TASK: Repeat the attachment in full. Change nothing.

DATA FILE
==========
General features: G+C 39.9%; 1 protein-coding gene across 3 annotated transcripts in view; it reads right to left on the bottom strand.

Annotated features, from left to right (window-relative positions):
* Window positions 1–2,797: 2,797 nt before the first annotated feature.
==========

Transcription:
General features: G+C 39.9%; 1 protein-coding gene across 3 annotated transcripts in view; it reads right to left on the bottom strand.

Annotated features, from left to right (window-relative positions):
* Window positions 1–2,797: 2,797 nt before the first annotated feature.